By Pilar Montes

Fidel Castro and Richard Nixon in April, 1959.
Fidel Castro and Richard Nixon in April, 1959.

HAVANA TIMES — The Spanish newspaper La Vanguardia recently published an anecdote involving Fidel Castro that I had heard before, but I hadn’t put much stock in the source until reading the article. The version published by the newspaper includes a date, names and context.

“Richard Nixon had been sworn in for his second term as president of the United States, the Vietnam War was coming to an end and, following his return from Southeast Asia, Fidel offered a press conference with foreign correspondents.

“The British journalist Brian Davis asked him: “When do you believe relations between Cuba and the United States, countries that are quite distant despite their geographical proximity, could be re-established?’ ”

“Castro answered in a very loud tone of voice, so that everyone could hear him: ‘The United States will sit down and talk with us when it has a black president and the world has a Latin American Pope.’ ”

“Argentinean journalist and writer Pedro Jorge Solans picked up the anecdote during a recent trip to Cuba, while doing a report about the re-established relations between the United States and Cuba. Solans’ source was taxi-driver Eduardo de la Torre, who was in university in 1973.

“De la Torre told Solas he was certain of the veracity of the anecdote. He also recalled the many times they announced the Comandante’s death, inviting Solas to count the number of times the international press reported his death and the many times he came back to life.”

Of course, it would have been impossible at the time to foresee that the humorous phrase would become reality. If such a prediction was unlikely, even less realistic were the words spoken 17 years before at Cinco Palmas, at the foot of the Sierra Maestra Mountains, when the handful of survivors of the Granma yacht landing gathered to continue the fight against Batista.

Faced with the sorry remnants of his troops, made up of a dozen inexperienced combatants and less rifles, Fidel exclaimed: “Now we can be certain we’ll win this war,” leaving the rebel’s brother [today’s president] dumbstruck.

The most recent prediction that came true is perhaps the one regarding the Cuban Five.

Shortly after the trial they were subjected to more than 15 years ago, Castro said “They will return.” It’s true that two (Fernando Gonzalez and Rene Gonzalez) served out their sentences, but, back then, any kind of negotiation leading to their and the other three Cubans release seemed impossible.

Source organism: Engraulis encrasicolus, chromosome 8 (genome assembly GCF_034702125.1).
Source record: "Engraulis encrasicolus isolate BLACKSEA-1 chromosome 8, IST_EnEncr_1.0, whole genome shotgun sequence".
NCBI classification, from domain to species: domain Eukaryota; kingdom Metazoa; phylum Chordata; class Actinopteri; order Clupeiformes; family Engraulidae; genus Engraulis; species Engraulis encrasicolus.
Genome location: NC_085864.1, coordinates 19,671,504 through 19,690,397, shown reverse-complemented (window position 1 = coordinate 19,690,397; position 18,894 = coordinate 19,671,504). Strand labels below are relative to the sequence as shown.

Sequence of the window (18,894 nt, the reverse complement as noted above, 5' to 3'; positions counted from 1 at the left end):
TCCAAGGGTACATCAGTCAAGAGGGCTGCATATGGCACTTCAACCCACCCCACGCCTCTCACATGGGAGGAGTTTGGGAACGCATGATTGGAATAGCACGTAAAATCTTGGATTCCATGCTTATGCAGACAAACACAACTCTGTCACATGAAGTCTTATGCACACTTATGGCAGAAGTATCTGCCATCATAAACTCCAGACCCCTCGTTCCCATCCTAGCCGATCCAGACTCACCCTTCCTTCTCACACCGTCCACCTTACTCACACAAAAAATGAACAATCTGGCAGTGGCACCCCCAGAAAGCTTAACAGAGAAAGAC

The worldwide campaign calling for their release, which saw the support of personalities from the arts, sciences, parliaments, governments, political parties and religious leaders helped bring this about, but none of that existed when Fidel said: “Have no doubts, they will return.”

Gabriel Garcia Marquez and Eduardo Galeano said that Fidel travels to the future and comes back to tell us how events will unfold.

I could mention other predictions, having to do with climate change (pronounced at the Rio Summit in 1992), the aid to development that an end to the arms race would spell, and others…but those have not come true…yet.

65 thoughts on “The Predictions of Fidel Castro

  • There was no apartheid regime in the Congo, yet Cuban troops were there to foment and ideally support a revolution. In the case of Congo, they failed miserably.

  • Neither by air nor by Jehovah Witnesses on bicycles, it simply didn’t happen. Moreover, some of these alleged attacks were staged by the regime to serve their propaganda purposes.

  • Take Guatemala for example. Their biggest problems today are self-inflicted. Government corruption and drug crimes are home grown. Cubans leave because they want to be free. Free to work and earn a living wage. Free to speak their minds without fear of a neighbor turning them in to the ‘thought’ police. The embargo is not the biggest problem Cubans must confront to live better lives. It’s not even in the top five.

  • Ken, your knowledge of history is apparently very limited to US propaganda. The Cuban government offered compensation to those who left property behind when they fled their country. They refused that compensation because the offer was based on their under-estimated values from the previous years for taxation. They paid minimal taxes because they undervalued their property, and then refused to accept what they had stated their property was worth. 🙂

  • Doctors leave to make more money, not a surprise.
    Cuba sent troops to Africa in support of revolutions against apartheid regimes. The US was fighting or supplying weapons in support of those racist regimes.
    Food exporting nation before the Revolution? Sure, the oligarchs were exporting sugar and other cash crops while the majority of their population starved.
    You really are ignorant of Cuban history- but very well versed in US propaganda. Good for you. You might want to display your ignorance on sites that are going to appreciate it.

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